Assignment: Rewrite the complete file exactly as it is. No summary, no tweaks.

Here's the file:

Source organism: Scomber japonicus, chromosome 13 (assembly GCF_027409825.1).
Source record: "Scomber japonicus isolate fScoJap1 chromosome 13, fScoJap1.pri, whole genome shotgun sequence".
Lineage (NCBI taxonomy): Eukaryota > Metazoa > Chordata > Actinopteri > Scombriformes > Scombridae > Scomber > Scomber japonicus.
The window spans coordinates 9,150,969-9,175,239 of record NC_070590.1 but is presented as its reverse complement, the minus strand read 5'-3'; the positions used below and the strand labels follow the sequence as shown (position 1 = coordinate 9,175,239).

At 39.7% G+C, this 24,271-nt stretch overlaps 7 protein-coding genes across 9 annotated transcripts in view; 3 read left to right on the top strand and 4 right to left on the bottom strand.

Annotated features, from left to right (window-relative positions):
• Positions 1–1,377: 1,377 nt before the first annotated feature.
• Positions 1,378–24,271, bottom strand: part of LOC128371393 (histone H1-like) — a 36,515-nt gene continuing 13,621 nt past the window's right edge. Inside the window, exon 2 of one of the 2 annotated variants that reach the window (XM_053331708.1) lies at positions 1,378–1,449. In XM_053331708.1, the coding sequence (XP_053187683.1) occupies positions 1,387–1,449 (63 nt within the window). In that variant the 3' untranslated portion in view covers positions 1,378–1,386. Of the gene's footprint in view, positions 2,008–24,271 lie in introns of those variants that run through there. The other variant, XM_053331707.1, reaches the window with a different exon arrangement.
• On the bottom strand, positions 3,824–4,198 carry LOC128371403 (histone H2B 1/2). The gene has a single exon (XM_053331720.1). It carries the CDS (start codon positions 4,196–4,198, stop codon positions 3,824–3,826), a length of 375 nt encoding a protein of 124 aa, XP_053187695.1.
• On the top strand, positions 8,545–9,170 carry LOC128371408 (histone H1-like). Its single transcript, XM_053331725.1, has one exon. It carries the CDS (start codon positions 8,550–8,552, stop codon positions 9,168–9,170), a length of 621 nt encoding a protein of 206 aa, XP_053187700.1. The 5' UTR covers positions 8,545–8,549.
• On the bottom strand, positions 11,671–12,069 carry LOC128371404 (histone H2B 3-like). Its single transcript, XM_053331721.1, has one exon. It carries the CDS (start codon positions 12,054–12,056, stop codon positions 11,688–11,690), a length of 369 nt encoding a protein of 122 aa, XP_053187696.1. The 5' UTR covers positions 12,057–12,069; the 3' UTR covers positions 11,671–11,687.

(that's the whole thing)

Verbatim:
Source organism: Scomber japonicus, chromosome 13 (assembly GCF_027409825.1).
Source record: "Scomber japonicus isolate fScoJap1 chromosome 13, fScoJap1.pri, whole genome shotgun sequence".
Lineage (NCBI taxonomy): Eukaryota > Metazoa > Chordata > Actinopteri > Scombriformes > Scombridae > Scomber > Scomber japonicus.
The window spans coordinates 9,150,969-9,175,239 of record NC_070590.1 but is presented as its reverse complement, the minus strand read 5'-3'; the positions used below and the strand labels follow the sequence as shown (position 1 = coordinate 9,175,239).

At 39.7% G+C, this 24,271-nt stretch overlaps 7 protein-coding genes across 9 annotated transcripts in view; 3 read left to right on the top strand and 4 right to left on the bottom strand.

Annotated features, from left to right (window-relative positions):
• Positions 1–1,377: 1,377 nt before the first annotated feature.
• Positions 1,378–24,271, bottom strand: part of LOC128371393 (histone H1-like) — a 36,515-nt gene continuing 13,621 nt past the window's right edge. Inside the window, exon 2 of one of the 2 annotated variants that reach the window (XM_053331708.1) lies at positions 1,378–1,449. In XM_053331708.1, the coding sequence (XP_053187683.1) occupies positions 1,387–1,449 (63 nt within the window). In that variant the 3' untranslated portion in view covers positions 1,378–1,386. Of the gene's footprint in view, positions 2,008–24,271 lie in introns of those variants that run through there. The other variant, XM_053331707.1, reaches the window with a different exon arrangement.
• On the bottom strand, positions 3,824–4,198 carry LOC128371403 (histone H2B 1/2). The gene has a single exon (XM_053331720.1). It carries the CDS (start codon positions 4,196–4,198, stop codon positions 3,824–3,826), a length of 375 nt encoding a protein of 124 aa, XP_053187695.1.
• On the top strand, positions 8,545–9,170 carry LOC128371408 (histone H1-like). Its single transcript, XM_053331725.1, has one exon. It carries the CDS (start codon positions 8,550–8,552, stop codon positions 9,168–9,170), a length of 621 nt encoding a protein of 206 aa, XP_053187700.1. The 5' UTR covers positions 8,545–8,549.
• On the bottom strand, positions 11,671–12,069 carry LOC128371404 (histone H2B 3-like). Its single transcript, XM_053331721.1, has one exon. It carries the CDS (start codon positions 12,054–12,056, stop codon positions 11,688–11,690), a length of 369 nt encoding a protein of 122 aa, XP_053187696.1. The 5' UTR covers positions 12,057–12,069; the 3' UTR covers positions 11,671–11,687.